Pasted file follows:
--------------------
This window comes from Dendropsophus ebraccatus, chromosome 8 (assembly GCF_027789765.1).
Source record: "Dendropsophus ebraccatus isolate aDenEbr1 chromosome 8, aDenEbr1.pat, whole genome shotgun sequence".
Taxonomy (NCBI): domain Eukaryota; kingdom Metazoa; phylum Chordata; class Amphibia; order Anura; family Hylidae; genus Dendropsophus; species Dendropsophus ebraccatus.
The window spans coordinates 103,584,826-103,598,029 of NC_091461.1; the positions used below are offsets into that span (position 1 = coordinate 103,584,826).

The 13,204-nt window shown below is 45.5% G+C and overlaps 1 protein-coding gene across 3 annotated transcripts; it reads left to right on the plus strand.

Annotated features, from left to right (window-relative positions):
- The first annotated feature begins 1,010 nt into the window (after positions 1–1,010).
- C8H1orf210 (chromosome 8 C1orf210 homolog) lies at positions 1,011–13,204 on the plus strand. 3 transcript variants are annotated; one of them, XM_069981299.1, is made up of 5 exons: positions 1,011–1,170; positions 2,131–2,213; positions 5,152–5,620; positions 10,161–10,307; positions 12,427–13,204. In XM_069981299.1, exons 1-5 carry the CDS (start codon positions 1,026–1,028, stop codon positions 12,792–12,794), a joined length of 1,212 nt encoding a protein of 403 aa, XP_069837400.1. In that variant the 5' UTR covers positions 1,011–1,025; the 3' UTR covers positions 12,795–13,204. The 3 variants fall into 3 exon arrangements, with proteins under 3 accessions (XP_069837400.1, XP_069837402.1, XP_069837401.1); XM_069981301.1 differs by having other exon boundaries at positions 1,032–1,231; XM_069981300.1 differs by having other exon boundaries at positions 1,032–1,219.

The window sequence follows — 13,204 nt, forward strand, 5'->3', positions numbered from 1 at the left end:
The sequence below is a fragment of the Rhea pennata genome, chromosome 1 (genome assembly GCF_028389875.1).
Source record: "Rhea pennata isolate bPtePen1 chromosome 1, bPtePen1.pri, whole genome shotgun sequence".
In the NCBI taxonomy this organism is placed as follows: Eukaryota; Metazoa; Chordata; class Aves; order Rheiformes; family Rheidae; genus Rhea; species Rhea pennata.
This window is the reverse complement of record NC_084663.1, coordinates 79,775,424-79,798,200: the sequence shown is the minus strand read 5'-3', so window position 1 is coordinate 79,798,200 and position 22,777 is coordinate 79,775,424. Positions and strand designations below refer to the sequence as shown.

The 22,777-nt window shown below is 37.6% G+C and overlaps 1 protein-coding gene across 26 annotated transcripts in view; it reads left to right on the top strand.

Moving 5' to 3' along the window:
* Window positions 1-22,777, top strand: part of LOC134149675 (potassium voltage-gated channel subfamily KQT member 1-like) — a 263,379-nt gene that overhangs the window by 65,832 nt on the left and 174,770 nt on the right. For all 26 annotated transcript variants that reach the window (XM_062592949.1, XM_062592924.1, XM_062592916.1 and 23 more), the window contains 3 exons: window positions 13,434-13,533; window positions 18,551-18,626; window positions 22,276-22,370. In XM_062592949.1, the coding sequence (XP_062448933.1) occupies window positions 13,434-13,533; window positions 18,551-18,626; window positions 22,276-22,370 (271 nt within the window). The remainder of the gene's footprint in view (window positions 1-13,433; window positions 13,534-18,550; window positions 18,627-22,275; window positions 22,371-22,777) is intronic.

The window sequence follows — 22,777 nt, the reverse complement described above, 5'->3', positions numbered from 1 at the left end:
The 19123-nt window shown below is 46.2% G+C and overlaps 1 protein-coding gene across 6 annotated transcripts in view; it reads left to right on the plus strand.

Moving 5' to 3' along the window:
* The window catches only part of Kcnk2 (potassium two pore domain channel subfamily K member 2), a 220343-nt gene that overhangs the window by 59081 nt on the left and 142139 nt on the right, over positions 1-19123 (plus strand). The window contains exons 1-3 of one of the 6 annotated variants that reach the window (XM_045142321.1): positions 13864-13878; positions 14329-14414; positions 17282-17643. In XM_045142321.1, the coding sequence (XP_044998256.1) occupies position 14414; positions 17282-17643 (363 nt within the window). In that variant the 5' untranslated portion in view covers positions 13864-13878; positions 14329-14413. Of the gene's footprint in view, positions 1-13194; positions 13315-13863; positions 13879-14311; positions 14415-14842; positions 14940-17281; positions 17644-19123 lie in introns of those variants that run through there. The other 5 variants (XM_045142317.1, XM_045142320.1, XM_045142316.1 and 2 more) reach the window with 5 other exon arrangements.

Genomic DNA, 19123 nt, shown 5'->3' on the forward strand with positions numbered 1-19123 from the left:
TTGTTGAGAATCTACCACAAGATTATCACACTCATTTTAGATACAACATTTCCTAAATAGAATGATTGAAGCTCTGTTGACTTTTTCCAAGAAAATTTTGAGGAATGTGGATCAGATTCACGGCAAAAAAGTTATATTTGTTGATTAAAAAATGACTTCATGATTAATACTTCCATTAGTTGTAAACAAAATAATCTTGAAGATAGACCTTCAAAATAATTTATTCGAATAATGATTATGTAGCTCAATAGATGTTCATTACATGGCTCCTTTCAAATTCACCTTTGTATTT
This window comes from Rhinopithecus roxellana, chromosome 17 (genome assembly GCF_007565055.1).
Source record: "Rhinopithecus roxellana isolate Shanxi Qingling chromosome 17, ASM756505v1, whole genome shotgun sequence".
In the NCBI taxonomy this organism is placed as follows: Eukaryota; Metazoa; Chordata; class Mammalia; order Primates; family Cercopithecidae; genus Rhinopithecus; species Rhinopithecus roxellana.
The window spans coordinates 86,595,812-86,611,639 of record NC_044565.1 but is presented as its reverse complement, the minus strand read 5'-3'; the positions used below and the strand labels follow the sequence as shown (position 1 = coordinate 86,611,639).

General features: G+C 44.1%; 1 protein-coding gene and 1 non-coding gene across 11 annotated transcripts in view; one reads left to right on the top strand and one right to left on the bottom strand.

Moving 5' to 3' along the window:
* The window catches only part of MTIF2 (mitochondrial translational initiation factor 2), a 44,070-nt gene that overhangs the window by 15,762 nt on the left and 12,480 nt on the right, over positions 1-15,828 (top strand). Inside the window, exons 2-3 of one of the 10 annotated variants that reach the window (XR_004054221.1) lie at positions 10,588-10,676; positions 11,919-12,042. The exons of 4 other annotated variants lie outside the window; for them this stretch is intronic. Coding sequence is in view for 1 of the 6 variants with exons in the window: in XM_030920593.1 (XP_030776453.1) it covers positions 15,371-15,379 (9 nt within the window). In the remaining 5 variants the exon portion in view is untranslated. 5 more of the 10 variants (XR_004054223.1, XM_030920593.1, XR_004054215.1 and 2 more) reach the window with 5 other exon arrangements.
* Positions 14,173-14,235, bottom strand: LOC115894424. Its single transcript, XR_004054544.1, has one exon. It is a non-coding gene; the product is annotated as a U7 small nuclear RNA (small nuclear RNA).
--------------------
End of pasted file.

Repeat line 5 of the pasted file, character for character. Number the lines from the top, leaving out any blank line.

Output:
The 13,204-nt window shown below is 45.5% G+C and overlaps 1 protein-coding gene across 3 annotated transcripts; it reads left to right on the plus strand.